Basically, Ferrari will extract sounds from electric motors and various drivetrain components, measuring the resonance frequencies of the motor, transmission, differential, and even the wheels, before amplifying these sounds with a resonator setup to create a sound that correlates with the electric motor’s rotational speed.
It essentially boils down to the electric motor’s control system adding a so-called “sonority current” to the electric motor’s power supply at such a frequency that it won’t interfere with the motor’s operation. The sonority current is variable because it’s controlled by the motor’s control system, meaning that different frequencies can be created.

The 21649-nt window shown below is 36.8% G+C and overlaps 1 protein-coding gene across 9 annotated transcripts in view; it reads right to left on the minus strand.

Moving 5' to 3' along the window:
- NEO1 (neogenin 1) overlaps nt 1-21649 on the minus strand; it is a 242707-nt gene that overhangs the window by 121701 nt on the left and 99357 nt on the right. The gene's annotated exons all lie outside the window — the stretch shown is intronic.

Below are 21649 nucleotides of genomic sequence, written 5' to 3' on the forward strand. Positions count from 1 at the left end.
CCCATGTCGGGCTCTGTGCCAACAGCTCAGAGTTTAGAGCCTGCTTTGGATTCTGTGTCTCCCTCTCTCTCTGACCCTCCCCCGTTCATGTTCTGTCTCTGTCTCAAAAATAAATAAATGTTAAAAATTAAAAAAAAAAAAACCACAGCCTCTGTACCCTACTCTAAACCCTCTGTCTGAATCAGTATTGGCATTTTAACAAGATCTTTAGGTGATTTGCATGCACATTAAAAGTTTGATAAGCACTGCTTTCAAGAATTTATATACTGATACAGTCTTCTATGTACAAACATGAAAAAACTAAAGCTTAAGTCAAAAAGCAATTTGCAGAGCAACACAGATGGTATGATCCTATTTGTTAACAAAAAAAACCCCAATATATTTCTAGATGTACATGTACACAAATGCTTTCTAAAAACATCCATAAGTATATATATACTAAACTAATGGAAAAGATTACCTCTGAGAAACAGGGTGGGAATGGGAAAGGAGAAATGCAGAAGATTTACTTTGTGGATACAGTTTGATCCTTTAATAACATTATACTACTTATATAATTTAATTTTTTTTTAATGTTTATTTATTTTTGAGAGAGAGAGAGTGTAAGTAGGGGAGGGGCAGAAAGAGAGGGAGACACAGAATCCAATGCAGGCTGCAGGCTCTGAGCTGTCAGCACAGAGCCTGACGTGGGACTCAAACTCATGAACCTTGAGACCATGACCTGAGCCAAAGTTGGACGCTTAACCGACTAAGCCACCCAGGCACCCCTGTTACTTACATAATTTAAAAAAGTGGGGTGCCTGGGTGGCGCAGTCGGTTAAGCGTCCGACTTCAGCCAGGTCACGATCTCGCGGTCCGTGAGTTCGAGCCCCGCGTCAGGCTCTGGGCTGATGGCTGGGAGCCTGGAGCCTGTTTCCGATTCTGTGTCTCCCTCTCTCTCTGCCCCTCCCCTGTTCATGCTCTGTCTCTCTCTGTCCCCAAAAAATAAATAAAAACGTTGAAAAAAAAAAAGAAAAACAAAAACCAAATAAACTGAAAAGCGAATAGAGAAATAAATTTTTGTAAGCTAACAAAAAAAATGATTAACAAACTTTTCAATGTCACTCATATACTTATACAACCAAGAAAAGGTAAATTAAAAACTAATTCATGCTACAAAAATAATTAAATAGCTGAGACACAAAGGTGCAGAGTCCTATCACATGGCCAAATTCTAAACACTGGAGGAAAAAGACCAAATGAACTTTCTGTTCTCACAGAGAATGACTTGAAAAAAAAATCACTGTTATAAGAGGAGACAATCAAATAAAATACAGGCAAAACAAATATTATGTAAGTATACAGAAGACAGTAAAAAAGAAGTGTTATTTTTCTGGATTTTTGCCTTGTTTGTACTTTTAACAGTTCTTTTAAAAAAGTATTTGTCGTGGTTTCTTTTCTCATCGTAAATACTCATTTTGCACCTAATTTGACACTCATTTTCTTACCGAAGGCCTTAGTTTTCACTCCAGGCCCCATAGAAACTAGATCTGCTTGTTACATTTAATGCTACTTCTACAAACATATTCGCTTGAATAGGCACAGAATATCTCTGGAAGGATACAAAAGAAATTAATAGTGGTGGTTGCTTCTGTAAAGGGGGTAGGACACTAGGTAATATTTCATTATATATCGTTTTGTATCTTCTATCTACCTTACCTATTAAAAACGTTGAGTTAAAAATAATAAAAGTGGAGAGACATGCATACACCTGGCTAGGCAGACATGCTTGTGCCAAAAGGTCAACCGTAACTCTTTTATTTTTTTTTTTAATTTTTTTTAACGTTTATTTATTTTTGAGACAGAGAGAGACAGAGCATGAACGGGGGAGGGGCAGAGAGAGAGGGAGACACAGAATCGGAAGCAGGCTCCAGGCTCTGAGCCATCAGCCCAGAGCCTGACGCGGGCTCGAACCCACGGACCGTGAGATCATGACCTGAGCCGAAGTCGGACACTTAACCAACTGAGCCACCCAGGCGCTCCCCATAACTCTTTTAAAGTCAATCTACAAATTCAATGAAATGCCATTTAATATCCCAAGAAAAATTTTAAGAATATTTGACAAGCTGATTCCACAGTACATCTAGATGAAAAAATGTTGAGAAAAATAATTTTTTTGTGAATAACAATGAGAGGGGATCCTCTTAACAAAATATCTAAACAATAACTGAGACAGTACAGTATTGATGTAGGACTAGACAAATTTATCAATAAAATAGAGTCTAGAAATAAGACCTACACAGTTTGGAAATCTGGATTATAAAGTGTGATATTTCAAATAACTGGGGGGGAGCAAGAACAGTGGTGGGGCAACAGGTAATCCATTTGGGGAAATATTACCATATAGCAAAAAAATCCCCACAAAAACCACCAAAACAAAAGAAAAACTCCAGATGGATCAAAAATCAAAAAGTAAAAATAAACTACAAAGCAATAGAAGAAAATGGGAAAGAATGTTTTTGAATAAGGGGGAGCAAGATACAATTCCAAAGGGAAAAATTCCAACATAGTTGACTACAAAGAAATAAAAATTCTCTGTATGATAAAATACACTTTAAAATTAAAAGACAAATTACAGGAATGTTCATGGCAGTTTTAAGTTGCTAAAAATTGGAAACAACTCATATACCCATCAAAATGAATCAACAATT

This sonority current will create a distinct harmonic frequency, or hum, in the motor housing, corresponding to the motor’s rotational speed. This hum can then be amplified by a resonator on the motor or its transmission housing to create a genuine powertrain noise.